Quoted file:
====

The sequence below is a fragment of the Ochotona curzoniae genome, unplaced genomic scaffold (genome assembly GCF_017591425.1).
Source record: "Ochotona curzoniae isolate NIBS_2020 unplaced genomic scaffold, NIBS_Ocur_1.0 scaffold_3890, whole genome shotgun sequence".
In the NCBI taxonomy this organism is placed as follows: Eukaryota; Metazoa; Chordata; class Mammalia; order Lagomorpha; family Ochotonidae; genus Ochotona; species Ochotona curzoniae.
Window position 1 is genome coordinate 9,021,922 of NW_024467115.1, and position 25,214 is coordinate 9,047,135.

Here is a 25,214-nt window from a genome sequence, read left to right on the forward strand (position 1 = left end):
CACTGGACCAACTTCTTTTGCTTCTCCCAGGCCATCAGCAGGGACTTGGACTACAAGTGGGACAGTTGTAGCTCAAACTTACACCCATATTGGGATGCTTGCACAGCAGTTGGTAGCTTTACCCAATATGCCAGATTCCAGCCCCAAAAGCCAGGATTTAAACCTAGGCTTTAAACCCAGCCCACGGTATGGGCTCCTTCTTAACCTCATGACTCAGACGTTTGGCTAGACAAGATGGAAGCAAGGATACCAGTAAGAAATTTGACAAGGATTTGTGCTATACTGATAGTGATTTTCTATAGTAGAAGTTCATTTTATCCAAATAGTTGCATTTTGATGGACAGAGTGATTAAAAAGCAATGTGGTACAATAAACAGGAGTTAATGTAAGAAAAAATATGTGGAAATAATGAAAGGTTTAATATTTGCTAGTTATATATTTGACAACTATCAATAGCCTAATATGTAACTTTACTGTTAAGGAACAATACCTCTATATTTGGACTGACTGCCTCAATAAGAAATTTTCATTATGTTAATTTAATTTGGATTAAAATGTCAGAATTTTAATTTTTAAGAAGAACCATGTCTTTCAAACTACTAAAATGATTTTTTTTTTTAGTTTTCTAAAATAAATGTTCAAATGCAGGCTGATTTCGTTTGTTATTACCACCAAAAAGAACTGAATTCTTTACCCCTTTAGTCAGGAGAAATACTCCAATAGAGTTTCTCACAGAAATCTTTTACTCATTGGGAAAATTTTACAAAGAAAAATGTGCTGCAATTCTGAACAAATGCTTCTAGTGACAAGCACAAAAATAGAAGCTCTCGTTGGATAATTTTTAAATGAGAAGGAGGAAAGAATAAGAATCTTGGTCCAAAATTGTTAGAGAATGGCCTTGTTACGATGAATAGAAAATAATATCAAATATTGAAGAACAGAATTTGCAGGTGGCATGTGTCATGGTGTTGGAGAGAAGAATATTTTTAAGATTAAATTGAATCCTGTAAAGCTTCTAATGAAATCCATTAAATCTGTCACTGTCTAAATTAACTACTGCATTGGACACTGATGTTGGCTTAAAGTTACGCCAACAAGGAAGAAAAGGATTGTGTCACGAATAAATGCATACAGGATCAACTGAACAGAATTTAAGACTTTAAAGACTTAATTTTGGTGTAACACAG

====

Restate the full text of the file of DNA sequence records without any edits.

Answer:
The sequence below is a fragment of the Ochotona curzoniae genome, unplaced genomic scaffold (genome assembly GCF_017591425.1).
Source record: "Ochotona curzoniae isolate NIBS_2020 unplaced genomic scaffold, NIBS_Ocur_1.0 scaffold_3890, whole genome shotgun sequence".
In the NCBI taxonomy this organism is placed as follows: Eukaryota; Metazoa; Chordata; class Mammalia; order Lagomorpha; family Ochotonidae; genus Ochotona; species Ochotona curzoniae.
Window position 1 is genome coordinate 9,021,922 of NW_024467115.1, and position 25,214 is coordinate 9,047,135.

Here is a 25,214-nt window from a genome sequence, read left to right on the forward strand (position 1 = left end):
CACTGGACCAACTTCTTTTGCTTCTCCCAGGCCATCAGCAGGGACTTGGACTACAAGTGGGACAGTTGTAGCTCAAACTTACACCCATATTGGGATGCTTGCACAGCAGTTGGTAGCTTTACCCAATATGCCAGATTCCAGCCCCAAAAGCCAGGATTTAAACCTAGGCTTTAAACCCAGCCCACGGTATGGGCTCCTTCTTAACCTCATGACTCAGACGTTTGGCTAGACAAGATGGAAGCAAGGATACCAGTAAGAAATTTGACAAGGATTTGTGCTATACTGATAGTGATTTTCTATAGTAGAAGTTCATTTTATCCAAATAGTTGCATTTTGATGGACAGAGTGATTAAAAAGCAATGTGGTACAATAAACAGGAGTTAATGTAAGAAAAAATATGTGGAAATAATGAAAGGTTTAATATTTGCTAGTTATATATTTGACAACTATCAATAGCCTAATATGTAACTTTACTGTTAAGGAACAATACCTCTATATTTGGACTGACTGCCTCAATAAGAAATTTTCATTATGTTAATTTAATTTGGATTAAAATGTCAGAATTTTAATTTTTAAGAAGAACCATGTCTTTCAAACTACTAAAATGATTTTTTTTTTTAGTTTTCTAAAATAAATGTTCAAATGCAGGCTGATTTCGTTTGTTATTACCACCAAAAAGAACTGAATTCTTTACCCCTTTAGTCAGGAGAAATACTCCAATAGAGTTTCTCACAGAAATCTTTTACTCATTGGGAAAATTTTACAAAGAAAAATGTGCTGCAATTCTGAACAAATGCTTCTAGTGACAAGCACAAAAATAGAAGCTCTCGTTGGATAATTTTTAAATGAGAAGGAGGAAAGAATAAGAATCTTGGTCCAAAATTGTTAGAGAATGGCCTTGTTACGATGAATAGAAAATAATATCAAATATTGAAGAACAGAATTTGCAGGTGGCATGTGTCATGGTGTTGGAGAGAAGAATATTTTTAAGATTAAATTGAATCCTGTAAAGCTTCTAATGAAATCCATTAAATCTGTCACTGTCTAAATTAACTACTGCATTGGACACTGATGTTGGCTTAAAGTTACGCCAACAAGGAAGAAAAGGATTGTGTCACGAATAAATGCATACAGGATCAACTGAACAGAATTTAAGACTTTAAAGACTTAATTTTGGTGTAACACAG